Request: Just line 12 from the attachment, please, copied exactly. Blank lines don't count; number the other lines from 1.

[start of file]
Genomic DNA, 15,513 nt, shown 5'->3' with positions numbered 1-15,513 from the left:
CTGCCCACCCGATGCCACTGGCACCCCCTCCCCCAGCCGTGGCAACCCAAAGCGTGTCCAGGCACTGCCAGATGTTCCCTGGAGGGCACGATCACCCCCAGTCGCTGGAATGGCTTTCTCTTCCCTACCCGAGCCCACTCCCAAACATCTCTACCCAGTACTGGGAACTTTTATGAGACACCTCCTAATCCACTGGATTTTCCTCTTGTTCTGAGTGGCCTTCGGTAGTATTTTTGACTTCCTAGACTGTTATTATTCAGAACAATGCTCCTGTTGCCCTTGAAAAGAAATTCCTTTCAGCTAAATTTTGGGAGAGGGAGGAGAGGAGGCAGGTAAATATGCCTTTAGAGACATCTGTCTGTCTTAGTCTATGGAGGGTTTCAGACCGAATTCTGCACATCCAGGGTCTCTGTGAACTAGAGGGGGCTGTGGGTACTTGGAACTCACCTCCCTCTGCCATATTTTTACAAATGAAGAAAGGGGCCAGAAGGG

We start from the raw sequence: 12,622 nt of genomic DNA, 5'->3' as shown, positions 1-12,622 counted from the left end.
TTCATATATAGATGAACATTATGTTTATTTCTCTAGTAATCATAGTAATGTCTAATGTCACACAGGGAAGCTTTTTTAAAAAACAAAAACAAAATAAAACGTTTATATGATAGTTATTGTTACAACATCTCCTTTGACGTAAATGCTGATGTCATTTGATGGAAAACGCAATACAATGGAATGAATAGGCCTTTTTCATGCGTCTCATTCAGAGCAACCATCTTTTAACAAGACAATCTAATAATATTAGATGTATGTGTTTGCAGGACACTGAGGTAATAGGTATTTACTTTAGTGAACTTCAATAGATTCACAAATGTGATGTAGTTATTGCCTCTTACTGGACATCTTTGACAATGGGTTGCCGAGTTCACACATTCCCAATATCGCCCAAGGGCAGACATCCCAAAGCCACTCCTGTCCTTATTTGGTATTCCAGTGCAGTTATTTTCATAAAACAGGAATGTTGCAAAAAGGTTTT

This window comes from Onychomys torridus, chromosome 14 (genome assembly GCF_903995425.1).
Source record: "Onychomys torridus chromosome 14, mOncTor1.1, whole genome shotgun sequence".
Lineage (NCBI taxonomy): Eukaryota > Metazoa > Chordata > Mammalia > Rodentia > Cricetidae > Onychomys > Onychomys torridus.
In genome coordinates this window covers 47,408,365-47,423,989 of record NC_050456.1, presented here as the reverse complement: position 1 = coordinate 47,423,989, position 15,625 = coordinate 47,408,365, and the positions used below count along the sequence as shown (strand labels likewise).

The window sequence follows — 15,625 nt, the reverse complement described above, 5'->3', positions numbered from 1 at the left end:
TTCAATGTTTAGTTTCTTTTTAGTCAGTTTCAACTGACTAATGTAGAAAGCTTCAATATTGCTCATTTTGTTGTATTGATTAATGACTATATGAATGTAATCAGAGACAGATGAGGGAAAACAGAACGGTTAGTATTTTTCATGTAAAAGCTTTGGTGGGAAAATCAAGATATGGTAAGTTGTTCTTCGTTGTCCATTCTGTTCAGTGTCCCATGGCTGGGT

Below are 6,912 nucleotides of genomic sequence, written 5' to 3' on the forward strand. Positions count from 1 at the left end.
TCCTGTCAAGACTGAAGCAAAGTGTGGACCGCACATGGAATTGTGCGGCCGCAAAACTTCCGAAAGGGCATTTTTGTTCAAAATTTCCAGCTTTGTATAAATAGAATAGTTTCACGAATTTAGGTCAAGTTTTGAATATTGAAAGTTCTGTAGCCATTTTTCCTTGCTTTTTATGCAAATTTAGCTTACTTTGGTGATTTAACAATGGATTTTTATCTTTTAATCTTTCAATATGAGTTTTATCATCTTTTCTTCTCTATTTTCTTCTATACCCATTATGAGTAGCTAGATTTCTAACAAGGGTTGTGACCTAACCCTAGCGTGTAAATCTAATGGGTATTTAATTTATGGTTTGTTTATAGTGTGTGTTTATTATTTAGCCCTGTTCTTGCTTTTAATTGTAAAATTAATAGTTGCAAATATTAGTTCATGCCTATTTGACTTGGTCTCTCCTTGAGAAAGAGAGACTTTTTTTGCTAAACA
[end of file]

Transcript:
TCCTGTCAAGACTGAAGCAAAGTGTGGACCGCACATGGAATTGTGCGGCCGCAAAACTTCCGAAAGGGCATTTTTGTTCAAAATTTCCAGCTTTGTATAAATAGAATAGTTTCACGAATTTAGGTCAAGTTTTGAATATTGAAAGTTCTGTAGCCATTTTTCCTTGCTTTTTATGCAAATTTAGCTTACTTTGGTGATTTAACAATGGATTTTTATCTTTTAATCTTTCAATATGAGTTTTATCATCTTTTCTTCTCTATTTTCTTCTATACCCATTATGAGTAGCTAGATTTCTAACAAGGGTTGTGACCTAACCCTAGCGTGTAAATCTAATGGGTATTTAATTTATGGTTTGTTTATAGTGTGTGTTTATTATTTAGCCCTGTTCTTGCTTTTAATTGTAAAATTAATAGTTGCAAATATTAGTTCATGCCTATTTGACTTGGTCTCTCCTTGAGAAAGAGAGACTTTTTTTGCTAAACA